For L.A. Tenorio, being diagnosed with cancer proved to be not a death sentence.
The mercurial guard, who battled colon cancer for nine months, is making a comeback today when Barangay Ginebra San Miguel faces Terrafirma in the main game of a scheduled double-header in the Philippine Basketball Association Commissioner’s Cup at the Philsports Arena in Pasig.
A groin injury stopped Tenorio from playing non-stop basketball for 17 years last March but a more terrifying concern prevented him from returning when doctors found out that he had colon cancer.
While undergoing treatment in Singapore, Tenorio learned a lot of life lessons that he said were instrumental in his recovery from the deadly disease.
“Biggest life lesson would be don’t take anything for granted. You’ll never know what will happen to you in the next day. We don’t have control in everything. I’ve been playing the past 17 straight years and then it stopped,” said Tenorio during his interview at Power and Play with Noli Eala.
“Let’s appreciate, let’s be contented. Let’s not look for what we don’t have. Whatever is given to us, let’s be appreciative. Spend time with your family. When good things are happening to us, we lost sight on other things. We get blinded. We’re only focused on one side.”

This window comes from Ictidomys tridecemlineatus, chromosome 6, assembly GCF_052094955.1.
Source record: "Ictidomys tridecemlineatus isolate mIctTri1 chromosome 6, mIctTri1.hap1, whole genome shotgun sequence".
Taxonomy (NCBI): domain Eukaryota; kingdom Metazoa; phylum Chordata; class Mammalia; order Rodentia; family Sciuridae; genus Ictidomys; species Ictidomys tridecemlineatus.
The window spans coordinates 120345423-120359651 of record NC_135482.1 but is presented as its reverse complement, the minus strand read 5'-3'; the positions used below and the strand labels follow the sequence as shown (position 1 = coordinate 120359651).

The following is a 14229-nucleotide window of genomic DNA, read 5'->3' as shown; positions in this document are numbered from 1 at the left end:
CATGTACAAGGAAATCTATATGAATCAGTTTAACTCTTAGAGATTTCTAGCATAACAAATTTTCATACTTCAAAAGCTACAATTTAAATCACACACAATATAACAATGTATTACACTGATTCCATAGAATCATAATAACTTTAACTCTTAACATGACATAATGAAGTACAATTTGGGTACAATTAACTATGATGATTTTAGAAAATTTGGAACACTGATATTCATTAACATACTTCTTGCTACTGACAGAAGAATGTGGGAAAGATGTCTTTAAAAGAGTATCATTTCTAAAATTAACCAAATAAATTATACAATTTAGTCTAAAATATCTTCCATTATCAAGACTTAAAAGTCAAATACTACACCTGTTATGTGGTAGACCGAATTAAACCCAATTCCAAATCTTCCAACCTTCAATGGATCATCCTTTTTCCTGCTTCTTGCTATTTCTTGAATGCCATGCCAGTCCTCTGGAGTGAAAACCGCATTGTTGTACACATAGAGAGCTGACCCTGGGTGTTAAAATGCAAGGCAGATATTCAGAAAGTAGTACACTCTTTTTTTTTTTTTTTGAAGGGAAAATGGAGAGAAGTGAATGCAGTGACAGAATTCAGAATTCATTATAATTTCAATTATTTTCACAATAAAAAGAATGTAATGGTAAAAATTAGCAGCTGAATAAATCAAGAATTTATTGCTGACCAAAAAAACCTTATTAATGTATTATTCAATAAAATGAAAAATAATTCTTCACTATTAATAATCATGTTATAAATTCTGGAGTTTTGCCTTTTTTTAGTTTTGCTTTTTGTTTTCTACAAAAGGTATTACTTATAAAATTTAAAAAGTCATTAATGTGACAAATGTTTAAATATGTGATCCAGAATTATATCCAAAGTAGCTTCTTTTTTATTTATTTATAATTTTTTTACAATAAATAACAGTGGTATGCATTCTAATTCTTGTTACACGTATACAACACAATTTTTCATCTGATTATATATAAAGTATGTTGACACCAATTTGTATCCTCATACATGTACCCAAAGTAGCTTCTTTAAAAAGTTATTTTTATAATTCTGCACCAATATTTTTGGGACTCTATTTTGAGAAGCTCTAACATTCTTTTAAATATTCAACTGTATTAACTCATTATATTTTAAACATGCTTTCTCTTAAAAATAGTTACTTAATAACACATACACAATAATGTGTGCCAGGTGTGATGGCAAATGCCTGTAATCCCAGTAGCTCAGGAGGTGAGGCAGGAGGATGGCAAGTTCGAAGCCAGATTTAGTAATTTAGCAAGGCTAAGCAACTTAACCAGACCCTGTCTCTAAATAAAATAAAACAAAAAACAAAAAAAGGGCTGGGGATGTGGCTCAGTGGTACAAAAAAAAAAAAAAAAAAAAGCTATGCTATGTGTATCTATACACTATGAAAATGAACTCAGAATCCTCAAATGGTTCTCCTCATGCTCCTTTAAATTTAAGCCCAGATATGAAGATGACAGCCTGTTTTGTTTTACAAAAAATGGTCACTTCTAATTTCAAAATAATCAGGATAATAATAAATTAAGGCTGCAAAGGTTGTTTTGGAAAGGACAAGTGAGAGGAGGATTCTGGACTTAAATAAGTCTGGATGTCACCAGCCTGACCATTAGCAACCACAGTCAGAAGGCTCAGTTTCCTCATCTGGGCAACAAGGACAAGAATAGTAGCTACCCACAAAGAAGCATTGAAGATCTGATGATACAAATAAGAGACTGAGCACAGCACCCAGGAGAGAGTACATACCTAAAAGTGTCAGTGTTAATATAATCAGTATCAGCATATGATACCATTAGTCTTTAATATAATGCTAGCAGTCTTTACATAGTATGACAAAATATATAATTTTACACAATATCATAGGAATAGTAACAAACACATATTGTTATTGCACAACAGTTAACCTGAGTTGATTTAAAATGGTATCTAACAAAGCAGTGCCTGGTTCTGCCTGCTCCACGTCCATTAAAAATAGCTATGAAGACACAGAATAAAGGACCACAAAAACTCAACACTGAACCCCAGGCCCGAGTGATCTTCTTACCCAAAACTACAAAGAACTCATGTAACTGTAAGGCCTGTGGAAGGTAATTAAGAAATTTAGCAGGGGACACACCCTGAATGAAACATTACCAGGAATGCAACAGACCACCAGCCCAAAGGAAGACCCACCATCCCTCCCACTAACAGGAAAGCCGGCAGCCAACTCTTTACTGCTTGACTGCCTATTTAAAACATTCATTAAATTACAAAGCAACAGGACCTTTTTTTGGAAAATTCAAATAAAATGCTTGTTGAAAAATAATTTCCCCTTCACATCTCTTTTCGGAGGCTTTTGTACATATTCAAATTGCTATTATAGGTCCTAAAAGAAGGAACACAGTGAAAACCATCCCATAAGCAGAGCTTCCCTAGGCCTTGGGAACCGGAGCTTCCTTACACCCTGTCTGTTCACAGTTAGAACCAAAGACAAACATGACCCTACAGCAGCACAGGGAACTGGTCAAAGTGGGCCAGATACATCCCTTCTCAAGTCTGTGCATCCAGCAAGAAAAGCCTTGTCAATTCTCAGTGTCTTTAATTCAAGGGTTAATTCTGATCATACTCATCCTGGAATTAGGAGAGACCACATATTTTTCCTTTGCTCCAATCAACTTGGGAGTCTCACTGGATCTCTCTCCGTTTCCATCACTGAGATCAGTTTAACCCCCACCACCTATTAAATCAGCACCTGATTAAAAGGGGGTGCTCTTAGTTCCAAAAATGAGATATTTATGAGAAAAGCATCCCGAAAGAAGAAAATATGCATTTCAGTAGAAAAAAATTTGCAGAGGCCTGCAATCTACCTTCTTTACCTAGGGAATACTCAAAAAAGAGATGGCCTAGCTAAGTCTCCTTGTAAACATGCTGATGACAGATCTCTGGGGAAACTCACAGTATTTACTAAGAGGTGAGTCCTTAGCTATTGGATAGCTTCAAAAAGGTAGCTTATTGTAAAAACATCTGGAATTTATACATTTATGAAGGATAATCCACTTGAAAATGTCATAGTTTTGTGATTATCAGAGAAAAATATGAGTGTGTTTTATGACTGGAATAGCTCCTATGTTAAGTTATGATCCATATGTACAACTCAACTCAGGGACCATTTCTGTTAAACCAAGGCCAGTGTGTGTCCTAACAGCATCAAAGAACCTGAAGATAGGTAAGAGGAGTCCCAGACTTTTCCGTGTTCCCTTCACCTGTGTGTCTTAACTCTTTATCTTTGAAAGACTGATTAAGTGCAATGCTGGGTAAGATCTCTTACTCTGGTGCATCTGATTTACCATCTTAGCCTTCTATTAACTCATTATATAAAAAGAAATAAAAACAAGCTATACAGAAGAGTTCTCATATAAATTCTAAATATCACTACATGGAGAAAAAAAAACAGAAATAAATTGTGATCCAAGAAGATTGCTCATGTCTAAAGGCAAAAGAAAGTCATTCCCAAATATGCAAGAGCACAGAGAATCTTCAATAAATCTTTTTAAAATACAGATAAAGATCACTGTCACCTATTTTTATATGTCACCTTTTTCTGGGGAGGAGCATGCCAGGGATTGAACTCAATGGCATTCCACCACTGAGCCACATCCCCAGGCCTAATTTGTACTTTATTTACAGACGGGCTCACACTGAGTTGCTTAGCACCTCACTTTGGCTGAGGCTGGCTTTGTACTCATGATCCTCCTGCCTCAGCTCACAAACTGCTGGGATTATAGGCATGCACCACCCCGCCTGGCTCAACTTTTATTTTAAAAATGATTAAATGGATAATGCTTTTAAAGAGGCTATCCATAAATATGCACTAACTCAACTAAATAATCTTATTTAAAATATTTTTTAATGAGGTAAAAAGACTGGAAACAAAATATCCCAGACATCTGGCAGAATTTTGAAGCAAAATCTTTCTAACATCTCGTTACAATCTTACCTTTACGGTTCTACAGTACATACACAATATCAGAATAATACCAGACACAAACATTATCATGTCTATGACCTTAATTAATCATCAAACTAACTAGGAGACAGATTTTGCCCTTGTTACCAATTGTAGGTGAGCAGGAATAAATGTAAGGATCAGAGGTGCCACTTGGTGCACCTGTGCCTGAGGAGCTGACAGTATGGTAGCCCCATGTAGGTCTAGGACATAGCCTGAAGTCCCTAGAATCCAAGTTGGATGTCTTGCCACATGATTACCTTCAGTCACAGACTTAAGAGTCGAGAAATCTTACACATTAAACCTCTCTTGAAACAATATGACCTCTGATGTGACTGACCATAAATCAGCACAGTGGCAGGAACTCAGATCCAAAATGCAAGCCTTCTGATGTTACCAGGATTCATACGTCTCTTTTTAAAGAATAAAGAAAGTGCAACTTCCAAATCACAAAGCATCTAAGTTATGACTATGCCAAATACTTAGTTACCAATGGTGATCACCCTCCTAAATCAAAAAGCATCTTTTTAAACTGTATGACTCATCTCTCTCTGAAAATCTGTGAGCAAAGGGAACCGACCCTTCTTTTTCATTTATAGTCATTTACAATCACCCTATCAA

Tenorio feels his return is two-fold.
“I think I have a higher purpose in my return. What happened to me, the past 17 years that I played basketball, prepared me for what happened to me the past months,” said Tenorio, stressing that
“I’m making a comeback because I believe God has plans for my return.”
“Probably, God used basketball to allow me to inspire other people, especially those people experiencing cancer. It’s more than basketball. It’s more than that.”
Tenorio’s story has become an inspiration, not just to the basketball community, but to the people who are also battling the same illness.
“By doing this, by reading the messages, it’s more than basketball. Even people who were not playing basketball, they can relate to this. Basketball was more of an instrument,” Tenorio said.
According to Tenorio, he was even more amazed at how people who were not that privileged to rise to the challenge and continue to go on with life despite the ilness.
“Our situations are different in life. There were people who are not privileged. But I think more than that, it’s all about staying positive and having that mental strength. Personally, what I did was to be surrounded by people whom I believe can help me mentally, not just physical. It’s more on mental,” Tenorio said.
But Tenorio, 39, is not out of the woods yet.
“There are followup checkups, just like last week or two weeks ago, I went back to Singapore for tests and the doctor said every three months I need to go back there to undergo tests. That’s the target. I preferred it that way because I don’t want skip anything with regards to check up or treatment. I would rather have that kind of treatment. I am hoping and praying that things go out well because it’s still within a year (since the cancer was discovered).”
But with strong faith and his positive outlook, it won’t be surprising if Tenorio totally overcomes the Big C.